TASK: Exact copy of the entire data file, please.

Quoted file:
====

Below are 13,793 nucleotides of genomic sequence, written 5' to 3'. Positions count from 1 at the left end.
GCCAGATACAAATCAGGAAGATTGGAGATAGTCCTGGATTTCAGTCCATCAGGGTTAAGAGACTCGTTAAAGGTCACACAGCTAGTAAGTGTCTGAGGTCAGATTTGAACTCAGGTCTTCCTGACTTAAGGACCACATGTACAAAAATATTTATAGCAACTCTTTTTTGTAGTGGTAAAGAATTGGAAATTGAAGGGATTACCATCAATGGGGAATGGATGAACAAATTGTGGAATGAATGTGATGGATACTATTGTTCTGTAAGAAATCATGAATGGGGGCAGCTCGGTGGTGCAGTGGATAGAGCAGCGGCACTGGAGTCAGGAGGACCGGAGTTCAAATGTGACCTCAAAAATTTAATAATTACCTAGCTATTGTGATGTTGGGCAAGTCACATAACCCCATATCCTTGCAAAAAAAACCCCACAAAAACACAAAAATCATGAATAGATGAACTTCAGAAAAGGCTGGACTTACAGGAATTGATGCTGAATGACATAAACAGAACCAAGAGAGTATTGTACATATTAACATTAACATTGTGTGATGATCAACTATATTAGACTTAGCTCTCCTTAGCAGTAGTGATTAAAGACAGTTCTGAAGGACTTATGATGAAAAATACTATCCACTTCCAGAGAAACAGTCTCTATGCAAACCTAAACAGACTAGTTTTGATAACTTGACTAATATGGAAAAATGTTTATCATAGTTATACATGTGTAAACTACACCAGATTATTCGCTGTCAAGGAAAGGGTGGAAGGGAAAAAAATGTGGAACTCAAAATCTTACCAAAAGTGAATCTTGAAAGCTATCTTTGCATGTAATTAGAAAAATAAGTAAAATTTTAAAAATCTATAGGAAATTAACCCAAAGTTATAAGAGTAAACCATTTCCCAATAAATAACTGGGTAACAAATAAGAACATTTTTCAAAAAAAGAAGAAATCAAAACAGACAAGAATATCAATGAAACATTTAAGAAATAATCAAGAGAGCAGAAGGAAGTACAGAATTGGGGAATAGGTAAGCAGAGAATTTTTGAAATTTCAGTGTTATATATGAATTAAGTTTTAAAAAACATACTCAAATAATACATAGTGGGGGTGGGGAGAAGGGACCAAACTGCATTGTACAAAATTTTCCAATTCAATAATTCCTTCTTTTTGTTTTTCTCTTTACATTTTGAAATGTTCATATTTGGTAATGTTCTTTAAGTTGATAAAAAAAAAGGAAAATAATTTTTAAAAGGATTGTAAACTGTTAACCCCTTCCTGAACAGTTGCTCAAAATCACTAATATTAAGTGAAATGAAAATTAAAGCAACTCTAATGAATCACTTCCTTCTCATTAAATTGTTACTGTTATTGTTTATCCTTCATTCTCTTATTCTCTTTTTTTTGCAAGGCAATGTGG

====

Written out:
Below are 13,793 nucleotides of genomic sequence, written 5' to 3'. Positions count from 1 at the left end.
GCCAGATACAAATCAGGAAGATTGGAGATAGTCCTGGATTTCAGTCCATCAGGGTTAAGAGACTCGTTAAAGGTCACACAGCTAGTAAGTGTCTGAGGTCAGATTTGAACTCAGGTCTTCCTGACTTAAGGACCACATGTACAAAAATATTTATAGCAACTCTTTTTTGTAGTGGTAAAGAATTGGAAATTGAAGGGATTACCATCAATGGGGAATGGATGAACAAATTGTGGAATGAATGTGATGGATACTATTGTTCTGTAAGAAATCATGAATGGGGGCAGCTCGGTGGTGCAGTGGATAGAGCAGCGGCACTGGAGTCAGGAGGACCGGAGTTCAAATGTGACCTCAAAAATTTAATAATTACCTAGCTATTGTGATGTTGGGCAAGTCACATAACCCCATATCCTTGCAAAAAAAACCCCACAAAAACACAAAAATCATGAATAGATGAACTTCAGAAAAGGCTGGACTTACAGGAATTGATGCTGAATGACATAAACAGAACCAAGAGAGTATTGTACATATTAACATTAACATTGTGTGATGATCAACTATATTAGACTTAGCTCTCCTTAGCAGTAGTGATTAAAGACAGTTCTGAAGGACTTATGATGAAAAATACTATCCACTTCCAGAGAAACAGTCTCTATGCAAACCTAAACAGACTAGTTTTGATAACTTGACTAATATGGAAAAATGTTTATCATAGTTATACATGTGTAAACTACACCAGATTATTCGCTGTCAAGGAAAGGGTGGAAGGGAAAAAAATGTGGAACTCAAAATCTTACCAAAAGTGAATCTTGAAAGCTATCTTTGCATGTAATTAGAAAAATAAGTAAAATTTTAAAAATCTATAGGAAATTAACCCAAAGTTATAAGAGTAAACCATTTCCCAATAAATAACTGGGTAACAAATAAGAACATTTTTCAAAAAAAGAAGAAATCAAAACAGACAAGAATATCAATGAAACATTTAAGAAATAATCAAGAGAGCAGAAGGAAGTACAGAATTGGGGAATAGGTAAGCAGAGAATTTTTGAAATTTCAGTGTTATATATGAATTAAGTTTTAAAAAACATACTCAAATAATACATAGTGGGGGTGGGGAGAAGGGACCAAACTGCATTGTACAAAATTTTCCAATTCAATAATTCCTTCTTTTTGTTTTTCTCTTTACATTTTGAAATGTTCATATTTGGTAATGTTCTTTAAGTTGATAAAAAAAAAGGAAAATAATTTTTAAAAGGATTGTAAACTGTTAACCCCTTCCTGAACAGTTGCTCAAAATCACTAATATTAAGTGAAATGAAAATTAAAGCAACTCTAATGAATCACTTCCTTCTCATTAAATTGTTACTGTTATTGTTTATCCTTCATTCTCTTATTCTCTTTTTTTTGCAAGGCAATGTGG